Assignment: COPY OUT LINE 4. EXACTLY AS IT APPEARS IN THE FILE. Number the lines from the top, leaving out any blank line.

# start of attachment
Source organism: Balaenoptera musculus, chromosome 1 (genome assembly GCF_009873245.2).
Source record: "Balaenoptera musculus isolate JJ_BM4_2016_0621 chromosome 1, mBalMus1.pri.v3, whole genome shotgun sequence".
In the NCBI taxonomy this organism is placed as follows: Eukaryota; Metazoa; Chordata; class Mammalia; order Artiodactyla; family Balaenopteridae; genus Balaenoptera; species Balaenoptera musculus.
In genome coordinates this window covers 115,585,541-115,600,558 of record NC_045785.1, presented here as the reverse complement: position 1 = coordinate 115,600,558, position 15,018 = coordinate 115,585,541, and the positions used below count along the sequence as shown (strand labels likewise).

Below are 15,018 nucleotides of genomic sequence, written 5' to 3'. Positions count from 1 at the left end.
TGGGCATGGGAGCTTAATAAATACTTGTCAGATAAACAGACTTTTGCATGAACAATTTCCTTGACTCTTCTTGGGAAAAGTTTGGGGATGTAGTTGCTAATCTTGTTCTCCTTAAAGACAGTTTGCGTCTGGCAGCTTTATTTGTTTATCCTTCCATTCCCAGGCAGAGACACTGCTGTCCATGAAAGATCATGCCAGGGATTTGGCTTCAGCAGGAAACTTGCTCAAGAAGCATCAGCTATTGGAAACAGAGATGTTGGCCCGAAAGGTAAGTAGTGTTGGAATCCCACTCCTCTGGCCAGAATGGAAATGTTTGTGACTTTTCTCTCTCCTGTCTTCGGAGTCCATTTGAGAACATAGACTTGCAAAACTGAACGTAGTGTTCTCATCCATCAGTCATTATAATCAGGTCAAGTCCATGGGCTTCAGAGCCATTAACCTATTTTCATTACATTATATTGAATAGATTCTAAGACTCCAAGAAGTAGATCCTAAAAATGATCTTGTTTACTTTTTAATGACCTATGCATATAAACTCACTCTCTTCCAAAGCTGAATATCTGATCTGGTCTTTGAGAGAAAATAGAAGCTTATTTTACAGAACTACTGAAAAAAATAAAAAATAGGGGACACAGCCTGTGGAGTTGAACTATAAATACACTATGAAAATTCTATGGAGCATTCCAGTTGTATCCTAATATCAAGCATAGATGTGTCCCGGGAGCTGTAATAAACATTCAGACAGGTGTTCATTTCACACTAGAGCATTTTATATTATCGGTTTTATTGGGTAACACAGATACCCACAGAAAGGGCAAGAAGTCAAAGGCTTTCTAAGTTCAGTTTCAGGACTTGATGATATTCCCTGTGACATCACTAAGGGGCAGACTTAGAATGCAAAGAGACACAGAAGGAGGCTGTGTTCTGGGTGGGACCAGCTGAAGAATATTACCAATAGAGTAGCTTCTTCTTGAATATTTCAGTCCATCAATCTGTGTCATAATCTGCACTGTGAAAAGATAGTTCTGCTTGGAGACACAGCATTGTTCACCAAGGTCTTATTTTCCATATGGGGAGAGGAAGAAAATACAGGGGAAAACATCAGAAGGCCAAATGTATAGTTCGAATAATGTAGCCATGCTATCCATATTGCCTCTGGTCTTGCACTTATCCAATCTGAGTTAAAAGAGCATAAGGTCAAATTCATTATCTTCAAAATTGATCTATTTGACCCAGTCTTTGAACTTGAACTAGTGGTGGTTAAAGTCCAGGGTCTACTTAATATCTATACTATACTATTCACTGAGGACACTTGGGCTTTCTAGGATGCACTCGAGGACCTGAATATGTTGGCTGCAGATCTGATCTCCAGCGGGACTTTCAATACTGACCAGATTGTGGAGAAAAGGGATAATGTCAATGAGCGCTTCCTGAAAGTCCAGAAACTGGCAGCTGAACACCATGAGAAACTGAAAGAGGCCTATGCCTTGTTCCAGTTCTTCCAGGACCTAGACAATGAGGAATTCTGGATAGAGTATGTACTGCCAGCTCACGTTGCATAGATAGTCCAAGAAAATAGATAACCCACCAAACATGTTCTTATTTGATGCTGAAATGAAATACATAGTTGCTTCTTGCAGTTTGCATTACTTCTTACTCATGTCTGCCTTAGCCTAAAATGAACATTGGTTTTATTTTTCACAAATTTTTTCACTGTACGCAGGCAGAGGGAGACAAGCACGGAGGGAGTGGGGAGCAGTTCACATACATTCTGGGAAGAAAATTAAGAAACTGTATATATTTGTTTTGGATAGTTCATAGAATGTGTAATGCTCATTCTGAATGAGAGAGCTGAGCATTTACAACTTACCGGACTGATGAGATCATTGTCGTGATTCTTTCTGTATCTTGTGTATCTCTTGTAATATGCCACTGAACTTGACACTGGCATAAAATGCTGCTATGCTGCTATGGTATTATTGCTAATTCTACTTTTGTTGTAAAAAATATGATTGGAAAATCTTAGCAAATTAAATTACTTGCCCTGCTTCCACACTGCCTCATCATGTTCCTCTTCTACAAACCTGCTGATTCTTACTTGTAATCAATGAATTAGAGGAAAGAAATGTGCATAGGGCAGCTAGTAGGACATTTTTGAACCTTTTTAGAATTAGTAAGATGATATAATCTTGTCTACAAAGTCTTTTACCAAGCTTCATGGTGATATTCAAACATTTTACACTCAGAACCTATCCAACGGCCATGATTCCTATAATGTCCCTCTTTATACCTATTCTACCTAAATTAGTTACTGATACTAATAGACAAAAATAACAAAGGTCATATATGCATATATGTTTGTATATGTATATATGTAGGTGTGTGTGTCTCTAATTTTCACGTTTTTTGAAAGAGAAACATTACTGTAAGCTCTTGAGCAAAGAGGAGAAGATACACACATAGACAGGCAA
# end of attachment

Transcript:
In genome coordinates this window covers 115,585,541-115,600,558 of record NC_045785.1, presented here as the reverse complement: position 1 = coordinate 115,600,558, position 15,018 = coordinate 115,585,541, and the positions used below count along the sequence as shown (strand labels likewise).